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The Way We Look to Us All 

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I could not wait for Donald Trump to place his hand on that bible. That was the actual beginning.

Everything we'd seen till that point—the congressional hearings for cabinet nominees, the loose affiliation of millionaires and billionaires, the scathing press conference, the striding through factories and "saving" jobs, the pep rallies, the gloating about how we underestimated the gun nuts, the parade of alleged VIPs through Trump Tower, the 4 am tweets cancelling orders for Air Force One—were one long game of make-believe.

Perhaps it's true, as Frank Zappa once said, that politics is the entertainment division of the military-industrial complex. But even in entertainment, there are contractual obligations, there are laws about things like fire safety and taxes, and there are customs. The audience has expectations; and performers, as Zappa knew, must have a commitment to their art.

And then there's the bit about the nuclear "biscuit," the one with the codes, and someone having five minutes to determine whether something is incoming missiles or a flock of geese: That's not exactly entertainment.

This is where the Trump phenomenon is going to get interesting. This is when the reality check begins: when politics becomes governing. When real decisions have to be made, decisions that influence the fate of the Earth and the many of us who live here, that's not a show.

I've been trying to keep the perverse, sadistic side of my nature in check these days. During the campaign, I would console myself with the notion that being president would be the ultimate punishment for a guy like The Donald. I want this experience to be painful for him, and for the people who believed his lies. I want to see these illusions explode.

That is not, however, in the spirit of what's necessary now. It would be playing right into the reality-show aspect of what's happening to watch with glee as the new pseudopresident becomes more deeply ensnared in the webs of lies and cruelty that he's woven around himself, and as it occurs to people who once supported him that he's a con artist. Trump built his political career on the idea that President Obama was born in Kenya, and nearly everything else he said has been approximately equally racist or in some way hateful.

Those who discover the con game will be taken deeper into their rage and cynicism, which already exist in abundance. It will be an ongoing excuse to abandon any notion or desire for progress. It's also clear that the failings of Donald Trump will quickly be blamed on his predecessor, on the "liberal" media, or liberals, or activist judges, or on something or someone. Hey, we didn't elect him—the Electoral College did!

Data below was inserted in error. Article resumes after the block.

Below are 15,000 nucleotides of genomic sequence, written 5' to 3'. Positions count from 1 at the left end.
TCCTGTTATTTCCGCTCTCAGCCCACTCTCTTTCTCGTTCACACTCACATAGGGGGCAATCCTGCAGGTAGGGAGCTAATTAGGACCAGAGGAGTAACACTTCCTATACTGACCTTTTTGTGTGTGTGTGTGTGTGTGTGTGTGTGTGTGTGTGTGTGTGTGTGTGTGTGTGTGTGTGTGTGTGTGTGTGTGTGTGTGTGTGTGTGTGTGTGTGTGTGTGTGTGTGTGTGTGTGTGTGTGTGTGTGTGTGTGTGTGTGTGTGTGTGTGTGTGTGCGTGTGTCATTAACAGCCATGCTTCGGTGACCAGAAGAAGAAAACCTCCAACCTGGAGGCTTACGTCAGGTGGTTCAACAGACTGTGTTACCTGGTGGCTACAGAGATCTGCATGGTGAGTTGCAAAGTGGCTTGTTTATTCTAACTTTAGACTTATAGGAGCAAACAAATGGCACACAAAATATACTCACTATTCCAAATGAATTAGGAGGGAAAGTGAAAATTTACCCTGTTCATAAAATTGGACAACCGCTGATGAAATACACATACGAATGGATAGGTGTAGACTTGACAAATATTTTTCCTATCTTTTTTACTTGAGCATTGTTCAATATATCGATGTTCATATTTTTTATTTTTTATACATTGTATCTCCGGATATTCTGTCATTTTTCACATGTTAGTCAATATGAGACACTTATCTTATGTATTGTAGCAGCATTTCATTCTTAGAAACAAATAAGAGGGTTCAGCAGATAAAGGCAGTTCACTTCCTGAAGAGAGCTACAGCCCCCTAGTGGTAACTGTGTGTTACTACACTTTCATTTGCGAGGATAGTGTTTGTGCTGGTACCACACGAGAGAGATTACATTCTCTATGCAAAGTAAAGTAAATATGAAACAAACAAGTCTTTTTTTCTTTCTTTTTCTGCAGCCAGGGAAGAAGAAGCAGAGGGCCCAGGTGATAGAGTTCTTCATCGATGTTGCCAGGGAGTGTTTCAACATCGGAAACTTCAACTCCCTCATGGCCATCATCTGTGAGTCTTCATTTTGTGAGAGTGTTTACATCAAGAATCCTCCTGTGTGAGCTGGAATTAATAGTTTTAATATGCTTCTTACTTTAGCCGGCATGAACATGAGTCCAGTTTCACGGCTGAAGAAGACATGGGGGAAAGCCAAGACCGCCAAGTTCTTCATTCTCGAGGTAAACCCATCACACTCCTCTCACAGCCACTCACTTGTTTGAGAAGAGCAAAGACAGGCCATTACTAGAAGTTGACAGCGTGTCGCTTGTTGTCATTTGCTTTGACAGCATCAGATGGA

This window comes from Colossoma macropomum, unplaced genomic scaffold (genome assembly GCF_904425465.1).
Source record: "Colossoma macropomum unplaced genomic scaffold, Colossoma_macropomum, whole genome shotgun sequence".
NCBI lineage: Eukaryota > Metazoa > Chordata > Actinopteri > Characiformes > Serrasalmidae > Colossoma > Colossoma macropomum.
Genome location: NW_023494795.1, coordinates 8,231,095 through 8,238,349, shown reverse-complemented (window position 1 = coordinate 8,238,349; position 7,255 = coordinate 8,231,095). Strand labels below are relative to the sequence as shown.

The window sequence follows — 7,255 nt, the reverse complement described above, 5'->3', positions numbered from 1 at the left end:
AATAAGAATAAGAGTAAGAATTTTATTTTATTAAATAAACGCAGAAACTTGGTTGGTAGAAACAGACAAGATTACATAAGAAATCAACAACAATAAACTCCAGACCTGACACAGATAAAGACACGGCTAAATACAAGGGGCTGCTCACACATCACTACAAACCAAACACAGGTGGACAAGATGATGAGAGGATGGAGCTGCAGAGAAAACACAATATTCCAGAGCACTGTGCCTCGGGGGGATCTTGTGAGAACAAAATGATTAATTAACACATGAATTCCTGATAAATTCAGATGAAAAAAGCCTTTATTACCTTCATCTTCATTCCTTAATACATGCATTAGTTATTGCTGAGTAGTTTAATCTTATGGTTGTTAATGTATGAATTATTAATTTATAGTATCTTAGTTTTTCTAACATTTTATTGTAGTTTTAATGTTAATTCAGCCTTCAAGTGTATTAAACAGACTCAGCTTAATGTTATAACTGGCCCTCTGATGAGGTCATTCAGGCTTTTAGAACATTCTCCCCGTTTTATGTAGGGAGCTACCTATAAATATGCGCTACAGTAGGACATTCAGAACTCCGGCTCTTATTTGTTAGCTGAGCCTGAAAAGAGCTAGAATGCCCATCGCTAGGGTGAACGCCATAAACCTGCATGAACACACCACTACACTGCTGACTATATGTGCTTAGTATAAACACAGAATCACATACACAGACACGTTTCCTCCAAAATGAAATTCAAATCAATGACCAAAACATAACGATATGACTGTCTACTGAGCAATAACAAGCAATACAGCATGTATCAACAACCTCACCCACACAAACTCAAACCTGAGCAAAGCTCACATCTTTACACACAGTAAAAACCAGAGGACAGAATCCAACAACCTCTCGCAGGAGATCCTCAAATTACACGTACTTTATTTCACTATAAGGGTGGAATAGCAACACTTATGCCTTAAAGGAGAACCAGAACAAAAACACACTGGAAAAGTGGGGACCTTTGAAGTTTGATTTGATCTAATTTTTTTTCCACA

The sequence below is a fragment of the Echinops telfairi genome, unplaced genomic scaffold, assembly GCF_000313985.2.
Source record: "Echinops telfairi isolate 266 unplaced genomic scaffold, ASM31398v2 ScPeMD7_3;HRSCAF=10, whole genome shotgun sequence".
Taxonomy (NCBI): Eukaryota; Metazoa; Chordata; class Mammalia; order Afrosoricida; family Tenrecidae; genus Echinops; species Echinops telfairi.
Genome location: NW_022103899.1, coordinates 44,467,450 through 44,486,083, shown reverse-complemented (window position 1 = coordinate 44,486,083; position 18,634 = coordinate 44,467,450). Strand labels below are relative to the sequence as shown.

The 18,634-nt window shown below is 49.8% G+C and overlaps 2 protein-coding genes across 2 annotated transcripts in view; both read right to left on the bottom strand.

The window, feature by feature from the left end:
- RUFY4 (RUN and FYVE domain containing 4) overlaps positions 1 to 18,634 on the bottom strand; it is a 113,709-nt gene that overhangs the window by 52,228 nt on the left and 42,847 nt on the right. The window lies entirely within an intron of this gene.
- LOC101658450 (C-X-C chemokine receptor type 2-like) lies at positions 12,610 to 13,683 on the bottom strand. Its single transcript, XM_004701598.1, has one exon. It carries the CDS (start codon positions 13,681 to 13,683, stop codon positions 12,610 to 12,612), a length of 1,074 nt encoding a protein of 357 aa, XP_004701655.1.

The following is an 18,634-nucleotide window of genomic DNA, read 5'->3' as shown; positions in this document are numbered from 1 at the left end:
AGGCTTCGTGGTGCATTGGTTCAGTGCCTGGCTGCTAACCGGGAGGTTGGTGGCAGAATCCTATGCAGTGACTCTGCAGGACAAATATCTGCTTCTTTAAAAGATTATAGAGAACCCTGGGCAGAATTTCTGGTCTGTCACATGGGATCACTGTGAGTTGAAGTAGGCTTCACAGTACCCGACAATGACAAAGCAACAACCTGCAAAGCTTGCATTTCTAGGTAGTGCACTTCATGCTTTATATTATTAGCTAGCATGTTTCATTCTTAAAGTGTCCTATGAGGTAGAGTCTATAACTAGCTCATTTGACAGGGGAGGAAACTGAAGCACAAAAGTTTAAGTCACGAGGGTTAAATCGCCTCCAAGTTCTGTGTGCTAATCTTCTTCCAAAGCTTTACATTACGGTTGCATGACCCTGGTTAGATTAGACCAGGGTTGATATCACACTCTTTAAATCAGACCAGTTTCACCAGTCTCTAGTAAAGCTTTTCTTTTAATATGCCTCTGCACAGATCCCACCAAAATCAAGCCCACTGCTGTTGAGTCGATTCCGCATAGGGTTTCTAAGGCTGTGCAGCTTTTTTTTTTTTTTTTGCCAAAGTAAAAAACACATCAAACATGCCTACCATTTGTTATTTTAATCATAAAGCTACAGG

The psychological phenomenon holding up this whole circus is denial. Therapists in the audience are all watching and shaking their heads at the dynamics, mentally scanning through the potential diagnoses. The dynamics resemble those of an abusive, alcoholic environment where the neighbors feel bad about calling the police.

Many are wondering: Is he borderline, bipolar, a clinical narcissist, or DSM 1.001—cuckoo?

We're all supposed to pretend that this one person doesn't really have the ability to blow up the world with one instruction. It's worked well so far, I guess.

Pundits are writing little essays with themes such as, "When we catch him lying, shall we call it a lie, or shall we politely critique it as possibly true but having a few veracity issues, and then tentatively conclude that it may have been intentional?" Then there's the fake-news issue, which is not about phony articles designed to fool people. Rather, the problem is about anyone calling anything they don't like fake news.

This is all painful to watch. It was appropriate this week that the New York Times published a report showing that global temperatures have risen steadily since the late 19th century and have surged since 1980. There are credible analyses that say this problem cannot be reversed and is not going away. All we can do is adapt.

Let the Akashic record reflect that in these days when the complex problems we face are becoming manifest, a bunch of self-serving, self-aggrandizing simpletons are taking control of the world's most powerful nation, its largest economy, and the potentially most significant force for good. Let the record reflect that the new bosses intend to squander even more precious time creating more problems rather than solving anything. Let the record reflect that many people just love this.

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